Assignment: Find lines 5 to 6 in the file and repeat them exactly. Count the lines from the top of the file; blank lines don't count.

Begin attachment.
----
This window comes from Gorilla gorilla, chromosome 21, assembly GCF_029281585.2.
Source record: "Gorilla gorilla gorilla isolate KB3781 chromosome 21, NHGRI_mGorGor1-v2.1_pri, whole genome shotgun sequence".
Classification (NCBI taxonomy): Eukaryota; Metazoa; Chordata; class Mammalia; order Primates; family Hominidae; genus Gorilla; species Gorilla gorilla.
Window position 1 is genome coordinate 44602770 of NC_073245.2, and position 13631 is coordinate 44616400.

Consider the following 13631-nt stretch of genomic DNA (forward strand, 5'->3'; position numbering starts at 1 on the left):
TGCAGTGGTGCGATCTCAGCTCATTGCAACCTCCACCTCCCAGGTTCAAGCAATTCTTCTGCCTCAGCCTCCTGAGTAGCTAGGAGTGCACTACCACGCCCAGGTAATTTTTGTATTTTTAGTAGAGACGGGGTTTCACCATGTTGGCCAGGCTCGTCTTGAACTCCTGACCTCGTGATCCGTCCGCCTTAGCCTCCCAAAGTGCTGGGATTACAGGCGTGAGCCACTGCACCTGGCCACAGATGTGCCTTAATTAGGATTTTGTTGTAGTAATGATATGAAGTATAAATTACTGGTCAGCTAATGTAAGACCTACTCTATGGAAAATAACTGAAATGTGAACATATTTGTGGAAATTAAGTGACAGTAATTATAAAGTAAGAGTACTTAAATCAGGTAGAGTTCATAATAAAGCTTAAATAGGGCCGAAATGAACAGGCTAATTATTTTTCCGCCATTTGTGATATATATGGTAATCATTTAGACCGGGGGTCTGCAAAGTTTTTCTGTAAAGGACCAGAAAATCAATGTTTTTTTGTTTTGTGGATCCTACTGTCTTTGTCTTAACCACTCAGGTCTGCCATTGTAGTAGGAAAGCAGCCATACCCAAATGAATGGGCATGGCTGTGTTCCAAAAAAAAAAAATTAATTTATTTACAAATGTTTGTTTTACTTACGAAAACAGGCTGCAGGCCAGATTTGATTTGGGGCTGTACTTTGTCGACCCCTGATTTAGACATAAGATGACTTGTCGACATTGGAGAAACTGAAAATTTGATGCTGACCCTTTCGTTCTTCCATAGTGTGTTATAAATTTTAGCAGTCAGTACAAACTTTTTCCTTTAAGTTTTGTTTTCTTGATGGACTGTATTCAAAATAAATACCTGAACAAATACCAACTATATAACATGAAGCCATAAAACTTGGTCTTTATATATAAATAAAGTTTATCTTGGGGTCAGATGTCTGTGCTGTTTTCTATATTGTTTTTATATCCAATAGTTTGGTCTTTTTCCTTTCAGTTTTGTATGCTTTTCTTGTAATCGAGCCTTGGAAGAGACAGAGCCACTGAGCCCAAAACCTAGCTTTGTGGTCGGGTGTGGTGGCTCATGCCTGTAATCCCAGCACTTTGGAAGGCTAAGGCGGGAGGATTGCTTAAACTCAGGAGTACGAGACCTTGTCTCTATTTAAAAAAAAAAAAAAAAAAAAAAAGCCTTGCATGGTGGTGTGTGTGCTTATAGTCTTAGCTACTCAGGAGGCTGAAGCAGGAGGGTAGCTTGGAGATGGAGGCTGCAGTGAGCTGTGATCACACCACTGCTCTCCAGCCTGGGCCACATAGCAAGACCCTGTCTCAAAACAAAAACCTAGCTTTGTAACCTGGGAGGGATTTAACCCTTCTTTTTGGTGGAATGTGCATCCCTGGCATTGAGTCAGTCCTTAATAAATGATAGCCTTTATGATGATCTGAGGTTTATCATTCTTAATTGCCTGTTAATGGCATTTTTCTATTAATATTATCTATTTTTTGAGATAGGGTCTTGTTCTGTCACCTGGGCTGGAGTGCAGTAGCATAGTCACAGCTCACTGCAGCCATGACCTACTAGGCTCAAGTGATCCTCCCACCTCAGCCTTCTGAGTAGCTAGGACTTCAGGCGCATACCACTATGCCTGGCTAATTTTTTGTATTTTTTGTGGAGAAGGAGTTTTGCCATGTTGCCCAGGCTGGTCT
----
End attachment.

Consider the following 13631-nt stretch of genomic DNA (forward strand, 5'->3'; position numbering starts at 1 on the left):
TGCAGTGGTGCGATCTCAGCTCATTGCAACCTCCACCTCCCAGGTTCAAGCAATTCTTCTGCCTCAGCCTCCTGAGTAGCTAGGAGTGCACTACCACGCCCAGGTAATTTTTGTATTTTTAGTAGAGACGGGGTTTCACCATGTTGGCCAGGCTCGTCTTGAACTCCTGACCTCGTGATCCGTCCGCCTTAGCCTCCCAAAGTGCTGGGATTACAGGCGTGAGCCACTGCACCTGGCCACAGATGTGCCTTAATTAGGATTTTGTTGTAGTAATGATATGAAGTATAAATTACTGGTCAGCTAATGTAAGACCTACTCTATGGAAAATAACTGAAATGTGAACATATTTGTGGAAATTAAGTGACAGTAATTATAAAGTAAGAGTACTTAAATCAGGTAGAGTTCATAATAAAGCTTAAATAGGGCCGAAATGAACAGGCTAATTATTTTTCCGCCATTTGTGATATATATGGTAATCATTTAGACCGGGGGTCTGCAAAGTTTTTCTGTAAAGGACCAGAAAATCAATGTTTTTTTGTTTTGTGGATCCTACTGTCTTTGTCTTAACCACTCAGGTCTGCCATTGTAGTAGGAAAGCAGCCATACCCAAATGAATGGGCATGGCTGTGTTCCAAAAAAAAAAAATTAATTTATTTACAAATGTTTGTTTTACTTACGAAAACAGGCTGCAGGCCAGATTTGATTTGGGGCTGTACTTTGTCGACCCCTGATTTAGACATAAGATGACTTGTCGACATTGGAGAAACTGAAAATTTGATGCTGACCCTTTCGTTCTTCCATAGTGTGTTATAAATTTTAGCAGTCAGTACAAACTTTTTCCTTTAAGTTTTGTTTTCTTGATGGACTGTATTCAAAATAAATACCTGAACAAATACCAACTATATAACATGAAGCCATAAAACTTGGTCTTTATATATAAATAAAGTTTATCTTGGGGTCAGATGTCTGTGCTGTTTTCTATATTGTTTTTATATCCAATAGTTTGGTCTTTTTCCTTTCAGTTTTGTATGCTTTTCTTGTAATCGAGCCTTGGAAGAGACAGAGCCACTGAGCCCAAAACCTAGCTTTGTGGTCGGGTGTGGTGGCTCATGCCTGTAATCCCAGCACTTTGGAAGGCTAAGGCGGGAGGATTGCTTAAACTCAGGAGTACGAGACCTTGTCTCTATTTAAAAAAAAAAAAAAAAAAAAAAAGCCTTGCATGGTGGTGTGTGTGCTTATAGTCTTAGCTACTCAGGAGGCTGAAGCAGGAGGGTAGCTTGGAGATGGAGGCTGCAGTGAGCTGTGATCACACCACTGCTCTCCAGCCTGGGCCACATAGCAAGACCCTGTCTCAAAACAAAAACCTAGCTTTGTAACCTGGGAGGGATTTAACCCTTCTTTTTGGTGGAATGTGCATCCCTGGCATTGAGTCAGTCCTTAATAAATGATAGCCTTTATGATGATCTGAGGTTTATCATTCTTAATTGCCTGTTAATGGCATTTTTCTATTAATATTATCTATTTTTTGAGATAGGGTCTTGTTCTGTCACCTGGGCTGGAGTGCAGTAGCATAGTCACAGCTCACTGCAGCCATGACCTACTAGGCTCAAGTGATCCTCCCACCTCAGCCTTCTGAGTAGCTAGGACTTCAGGCGCATACCACTATGCCTGGCTAATTTTTTGTATTTTTTGTGGAGAAGGAGTTTTGCCATGTTGCCCAGGCTGGTCT